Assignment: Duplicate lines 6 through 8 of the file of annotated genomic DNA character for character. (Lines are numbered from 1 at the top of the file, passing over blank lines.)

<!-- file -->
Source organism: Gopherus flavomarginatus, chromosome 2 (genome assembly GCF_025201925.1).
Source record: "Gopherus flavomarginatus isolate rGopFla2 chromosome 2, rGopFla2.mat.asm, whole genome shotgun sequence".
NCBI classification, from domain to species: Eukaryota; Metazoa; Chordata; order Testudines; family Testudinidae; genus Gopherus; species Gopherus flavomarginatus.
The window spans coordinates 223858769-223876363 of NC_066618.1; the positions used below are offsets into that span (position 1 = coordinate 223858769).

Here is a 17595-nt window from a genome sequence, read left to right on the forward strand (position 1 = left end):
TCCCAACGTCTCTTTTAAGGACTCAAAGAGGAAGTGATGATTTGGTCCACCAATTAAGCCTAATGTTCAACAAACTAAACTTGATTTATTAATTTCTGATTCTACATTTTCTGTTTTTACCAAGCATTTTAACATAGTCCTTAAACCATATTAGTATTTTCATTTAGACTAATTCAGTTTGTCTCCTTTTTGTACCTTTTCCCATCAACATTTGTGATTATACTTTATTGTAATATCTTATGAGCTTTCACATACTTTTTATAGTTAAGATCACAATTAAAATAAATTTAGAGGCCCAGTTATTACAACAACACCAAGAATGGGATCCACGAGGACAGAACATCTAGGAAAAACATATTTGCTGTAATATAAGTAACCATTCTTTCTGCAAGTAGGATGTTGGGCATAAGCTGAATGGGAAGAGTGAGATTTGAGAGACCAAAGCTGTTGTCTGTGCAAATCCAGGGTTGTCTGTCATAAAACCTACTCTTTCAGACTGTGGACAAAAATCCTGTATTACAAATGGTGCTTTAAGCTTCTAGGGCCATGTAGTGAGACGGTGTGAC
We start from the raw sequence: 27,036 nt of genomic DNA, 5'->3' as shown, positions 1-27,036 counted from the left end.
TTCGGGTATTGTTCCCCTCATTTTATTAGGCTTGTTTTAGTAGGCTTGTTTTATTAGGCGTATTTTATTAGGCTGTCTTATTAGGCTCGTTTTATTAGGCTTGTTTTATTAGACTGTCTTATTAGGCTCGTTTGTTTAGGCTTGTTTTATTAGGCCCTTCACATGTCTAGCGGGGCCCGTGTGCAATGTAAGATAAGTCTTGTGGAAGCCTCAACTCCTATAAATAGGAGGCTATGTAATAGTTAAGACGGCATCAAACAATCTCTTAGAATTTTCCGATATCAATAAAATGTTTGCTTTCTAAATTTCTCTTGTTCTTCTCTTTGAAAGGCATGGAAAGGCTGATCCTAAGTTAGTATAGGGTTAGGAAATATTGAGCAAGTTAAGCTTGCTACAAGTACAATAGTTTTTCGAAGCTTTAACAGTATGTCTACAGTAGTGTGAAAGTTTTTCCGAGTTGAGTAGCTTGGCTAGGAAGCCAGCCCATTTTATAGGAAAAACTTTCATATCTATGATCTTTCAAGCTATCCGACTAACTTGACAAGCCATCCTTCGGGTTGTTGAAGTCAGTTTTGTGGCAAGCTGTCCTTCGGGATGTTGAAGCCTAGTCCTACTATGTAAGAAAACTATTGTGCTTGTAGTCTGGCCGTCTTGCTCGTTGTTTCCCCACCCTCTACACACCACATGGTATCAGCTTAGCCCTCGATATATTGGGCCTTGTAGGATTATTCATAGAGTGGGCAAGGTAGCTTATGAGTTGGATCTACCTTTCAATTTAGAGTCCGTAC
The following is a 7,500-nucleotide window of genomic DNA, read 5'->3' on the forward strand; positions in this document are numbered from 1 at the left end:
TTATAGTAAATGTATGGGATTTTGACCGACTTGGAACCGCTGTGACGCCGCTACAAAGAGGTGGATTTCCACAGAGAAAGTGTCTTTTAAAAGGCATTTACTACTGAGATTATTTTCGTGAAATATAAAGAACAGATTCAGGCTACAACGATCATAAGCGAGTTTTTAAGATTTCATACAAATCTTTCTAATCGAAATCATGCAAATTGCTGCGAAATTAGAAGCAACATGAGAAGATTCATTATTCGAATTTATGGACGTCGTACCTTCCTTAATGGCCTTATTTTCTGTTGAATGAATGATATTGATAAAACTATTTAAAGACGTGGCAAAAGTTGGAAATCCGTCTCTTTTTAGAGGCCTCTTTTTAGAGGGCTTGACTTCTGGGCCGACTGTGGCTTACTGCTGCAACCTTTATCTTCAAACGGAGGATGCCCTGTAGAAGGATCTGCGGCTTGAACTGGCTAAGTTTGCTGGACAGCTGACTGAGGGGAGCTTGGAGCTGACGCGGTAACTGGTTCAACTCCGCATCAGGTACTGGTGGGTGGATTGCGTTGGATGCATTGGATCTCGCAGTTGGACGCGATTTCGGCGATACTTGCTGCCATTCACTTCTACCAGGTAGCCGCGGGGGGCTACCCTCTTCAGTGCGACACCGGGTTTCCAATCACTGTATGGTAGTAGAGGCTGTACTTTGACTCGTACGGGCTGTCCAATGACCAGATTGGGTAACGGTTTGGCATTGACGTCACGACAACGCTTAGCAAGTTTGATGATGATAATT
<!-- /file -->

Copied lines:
TCCCAACGTCTCTTTTAAGGACTCAAAGAGGAAGTGATGATTTGGTCCACCAATTAAGCCTAATGTTCAACAAACTAAACTTGATTTATTAATTTCTGATTCTACATTTTCTGTTTTTACCAAGCATTTTAACATAGTCCTTAAACCATATTAGTATTTTCATTTAGACTAATTCAGTTTGTCTCCTTTTTGTACCTTTTCCCATCAACATTTGTGATTATACTTTATTGTAATATCTTATGAGCTTTCACATACTTTTTATAGTTAAGATCACAATTAAAATAAATTTAGAGGCCCAGTTATTACAACAACACCAAGAATGGGATCCACGAGGACAGAACATCTAGGAAAAACATATTTGCTGTAATATAAGTAACCATTCTTTCTGCAAGTAGGATGTTGGGCATAAGCTGAATGGGAAGAGTGAGATTTGAGAGACCAAAGCTGTTGTCTGTGCAAATCCAGGGTTGTCTGTCATAAAACCTACTCTTTCAGACTGTGGACAAAAATCCTGTATTACAAATGGTGCTTTAAGCTTCTAGGGCCATGTAGTGAGACGGTGTGAC
We start from the raw sequence: 27,036 nt of genomic DNA, 5'->3' as shown, positions 1-27,036 counted from the left end.
TTCGGGTATTGTTCCCCTCATTTTATTAGGCTTGTTTTAGTAGGCTTGTTTTATTAGGCGTATTTTATTAGGCTGTCTTATTAGGCTCGTTTTATTAGGCTTGTTTTATTAGACTGTCTTATTAGGCTCGTTTGTTTAGGCTTGTTTTATTAGGCCCTTCACATGTCTAGCGGGGCCCGTGTGCAATGTAAGATAAGTCTTGTGGAAGCCTCAACTCCTATAAATAGGAGGCTATGTAATAGTTAAGACGGCATCAAACAATCTCTTAGAATTTTCCGATATCAATAAAATGTTTGCTTTCTAAATTTCTCTTGTTCTTCTCTTTGAAAGGCATGGAAAGGCTGATCCTAAGTTAGTATAGGGTTAGGAAATATTGAGCAAGTTAAGCTTGCTACAAGTACAATAGTTTTTCGAAGCTTTAACAGTATGTCTACAGTAGTGTGAAAGTTTTTCCGAGTTGAGTAGCTTGGCTAGGAAGCCAGCCCATTTTATAGGAAAAACTTTCATATCTATGATCTTTCAAGCTATCCGACTAACTTGACAAGCCATCCTTCGGGTTGTTGAAGTCAGTTTTGTGGCAAGCTGTCCTTCGGGATGTTGAAGCCTAGTCCTACTATGTAAGAAAACTATTGTGCTTGTAGTCTGGCCGTCTTGCTCGTTGTTTCCCCACCCTCTACACACCACATGGTATCAGCTTAGCCCTCGATATATTGGGCCTTGTAGGATTATTCATAGAGTGGGCAAGGTAGCTTATGAGTTGGATCTACCTTTCAATTTAGAGTCCGTAC